It’s all about Length

Three years ago, in a fit of beer induced silliness, I told some friends about the great virtues of those who write in newspapers, especially journalists. Irritated by my smug tone, a friend challenged me to write a novel and/or short stories. Her dismissive and derisive tone annoyed me. So, like a fool, I decided to do both, that is, write a novel as well as short stories. The novel has just been published and, if only four of the 20 short stories I have written have been published so far, it is because there is no market for them. Newspapers and magazines in India no longer publish short stories, at least not in English.

It has been an interesting experience. I have discovered that if you plod on at the rate of 1,000 words a day, it is not that hard to produce a novel which, truth to tell, is nothing more than a bunch of fabrications told around a kernel of truth. Ditto for short stories. The publisher who had accepted the novel made a three-word suggestion for improvement: Add 20,000 words. Then a few weeks later came one more suggestion, in six words this time: capture the sense of the times. The book is about Delhi in the latter half of the 1970s. As to the short stories, the Editor was very young and gave me a lot of earnest advice. I ignored most of it.

I chose to write a 250-page novel because I didn’t want to forget on page 300 what I had written about on page 50.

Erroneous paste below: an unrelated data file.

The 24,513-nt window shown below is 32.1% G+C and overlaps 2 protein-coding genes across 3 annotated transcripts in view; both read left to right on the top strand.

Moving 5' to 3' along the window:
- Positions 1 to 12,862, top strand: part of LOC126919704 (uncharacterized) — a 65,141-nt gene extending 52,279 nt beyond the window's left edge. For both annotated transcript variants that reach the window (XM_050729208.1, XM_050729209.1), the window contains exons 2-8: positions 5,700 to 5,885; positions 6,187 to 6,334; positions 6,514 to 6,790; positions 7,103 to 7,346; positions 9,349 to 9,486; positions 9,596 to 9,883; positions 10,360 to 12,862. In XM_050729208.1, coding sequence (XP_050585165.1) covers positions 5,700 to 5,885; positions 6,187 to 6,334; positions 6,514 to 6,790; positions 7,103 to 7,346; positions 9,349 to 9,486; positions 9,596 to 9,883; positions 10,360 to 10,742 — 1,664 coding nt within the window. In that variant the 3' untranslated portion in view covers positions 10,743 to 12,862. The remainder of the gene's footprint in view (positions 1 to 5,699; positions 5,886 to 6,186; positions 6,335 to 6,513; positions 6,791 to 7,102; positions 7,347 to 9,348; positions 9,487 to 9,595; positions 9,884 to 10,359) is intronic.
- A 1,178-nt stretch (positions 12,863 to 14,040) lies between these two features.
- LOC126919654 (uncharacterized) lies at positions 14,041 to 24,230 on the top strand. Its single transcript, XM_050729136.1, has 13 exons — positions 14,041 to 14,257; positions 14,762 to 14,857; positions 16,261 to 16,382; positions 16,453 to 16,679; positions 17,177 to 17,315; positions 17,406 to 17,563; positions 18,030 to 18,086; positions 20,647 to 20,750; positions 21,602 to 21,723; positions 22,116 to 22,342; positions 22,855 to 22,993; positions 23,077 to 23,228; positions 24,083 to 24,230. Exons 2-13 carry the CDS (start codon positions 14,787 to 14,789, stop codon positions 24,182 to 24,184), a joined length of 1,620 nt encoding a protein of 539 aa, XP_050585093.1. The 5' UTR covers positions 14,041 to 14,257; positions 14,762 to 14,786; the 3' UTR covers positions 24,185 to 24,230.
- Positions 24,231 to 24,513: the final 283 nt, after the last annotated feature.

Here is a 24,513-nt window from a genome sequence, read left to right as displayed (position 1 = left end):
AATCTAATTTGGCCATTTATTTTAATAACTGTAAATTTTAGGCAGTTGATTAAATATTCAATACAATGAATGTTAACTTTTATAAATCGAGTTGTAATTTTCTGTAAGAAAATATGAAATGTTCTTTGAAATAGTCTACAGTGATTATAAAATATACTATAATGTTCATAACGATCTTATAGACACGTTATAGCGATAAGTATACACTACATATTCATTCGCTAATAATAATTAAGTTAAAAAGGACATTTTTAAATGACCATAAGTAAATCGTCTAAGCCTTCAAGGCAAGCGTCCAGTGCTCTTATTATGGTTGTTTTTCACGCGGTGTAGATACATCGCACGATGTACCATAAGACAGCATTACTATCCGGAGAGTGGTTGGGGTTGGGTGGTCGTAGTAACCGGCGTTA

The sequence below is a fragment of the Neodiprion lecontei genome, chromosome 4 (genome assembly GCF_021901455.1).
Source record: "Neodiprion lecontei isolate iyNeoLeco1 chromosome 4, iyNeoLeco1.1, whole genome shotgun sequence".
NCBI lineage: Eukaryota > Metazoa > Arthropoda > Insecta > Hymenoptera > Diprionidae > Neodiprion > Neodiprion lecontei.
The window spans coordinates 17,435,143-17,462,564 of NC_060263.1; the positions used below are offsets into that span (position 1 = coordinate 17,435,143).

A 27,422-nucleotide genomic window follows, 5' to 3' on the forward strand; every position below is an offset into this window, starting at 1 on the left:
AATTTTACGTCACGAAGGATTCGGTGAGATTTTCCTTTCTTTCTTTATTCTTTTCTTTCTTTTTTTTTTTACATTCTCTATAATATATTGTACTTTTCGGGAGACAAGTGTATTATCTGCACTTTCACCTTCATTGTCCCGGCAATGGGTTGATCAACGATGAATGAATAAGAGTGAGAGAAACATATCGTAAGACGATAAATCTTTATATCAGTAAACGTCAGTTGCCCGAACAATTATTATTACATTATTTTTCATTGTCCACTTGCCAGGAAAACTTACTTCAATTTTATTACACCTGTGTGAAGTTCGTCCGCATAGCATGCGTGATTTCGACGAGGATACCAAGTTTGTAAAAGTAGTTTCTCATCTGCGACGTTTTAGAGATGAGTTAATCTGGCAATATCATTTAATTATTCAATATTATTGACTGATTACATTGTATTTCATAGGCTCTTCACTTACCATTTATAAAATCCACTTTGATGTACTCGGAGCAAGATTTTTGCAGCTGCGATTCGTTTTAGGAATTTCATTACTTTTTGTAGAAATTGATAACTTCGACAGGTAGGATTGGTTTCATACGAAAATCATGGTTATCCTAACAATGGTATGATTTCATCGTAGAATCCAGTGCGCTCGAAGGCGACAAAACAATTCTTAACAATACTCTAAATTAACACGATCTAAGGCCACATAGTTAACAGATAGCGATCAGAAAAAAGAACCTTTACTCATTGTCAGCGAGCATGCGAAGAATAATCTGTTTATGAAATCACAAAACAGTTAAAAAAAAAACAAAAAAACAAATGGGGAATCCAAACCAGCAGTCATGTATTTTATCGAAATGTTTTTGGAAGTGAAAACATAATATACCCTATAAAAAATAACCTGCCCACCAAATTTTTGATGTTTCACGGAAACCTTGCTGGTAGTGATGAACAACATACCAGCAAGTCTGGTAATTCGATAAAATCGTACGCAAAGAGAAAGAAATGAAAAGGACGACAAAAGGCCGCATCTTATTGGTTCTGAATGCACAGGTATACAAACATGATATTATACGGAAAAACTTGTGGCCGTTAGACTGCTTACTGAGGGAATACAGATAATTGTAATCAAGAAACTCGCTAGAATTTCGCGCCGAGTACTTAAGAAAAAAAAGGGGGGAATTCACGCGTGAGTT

As I trudged along, it became evident to me that both present difficulties of different sorts. The hardest part comes at the very start: Deciding the length. You can write one 800-page novel, or two novels of 400 pages each, or three each of 250 pages. Likewise, you can write a 10,000-word short story or a 5,000-word one, or one of 1,000 words. Or, if you need to, an even shorter one.

I chose 250 pages for the novel because I didn’t want to forget on page 300 what I had written about on page 50. It happens as you age. For the short stories I decided on 1,000 words which has an interesting and illustrious pedigree. John O’Hara wrote hundreds of them for the Saturday Evening Post. I had always wanted to emulate him, and, even if I say so, I think have succeeded just as well in terms of quality.

When the contracts arrived, I found they covered all possible contingencies. These ranged from the publisher acquiring the rights to sequels, movie rights, TV rights, radio rights, and, lest we forget, Braille. There were some other options they took as well. Forty years ago, when I was working in a publishing house, I used to treat authors in exactly the same way. There was special joy in making them forgo royalties, which didn’t amount to much. But still, bullying has its own reward. Now I was at the receiving end.

But seriously, how long or short should a novel and a short story be? Who decides: The publisher, the author or, god forbid, the reader? Fat novels are hard to read because of their weight. Also with other competing sources of entertainment, they are hard to finish reading. A long short story doesn’t quite work. The reader knows it is a short story and wonders why it is going on and on. Many writers join together what are really a series of short stories and call it a novel. I call it the ‘one damn thing after another’ format.

But having been there and done that, I can offer some advice in case you want to write a short story or a novel. Here’s what I think should be done. But remember, you need an iron will to execute the plan. So, first, ignore the publishers. Second, make your novel like a limited overs match or a flight in the way it is laid out — a good start of 50 pages, cruise in the middle and a good ending of 50 pages. And third, if it is a short story, always end it in a surprise. That’s the hard part.

But try it. It’s good fun.

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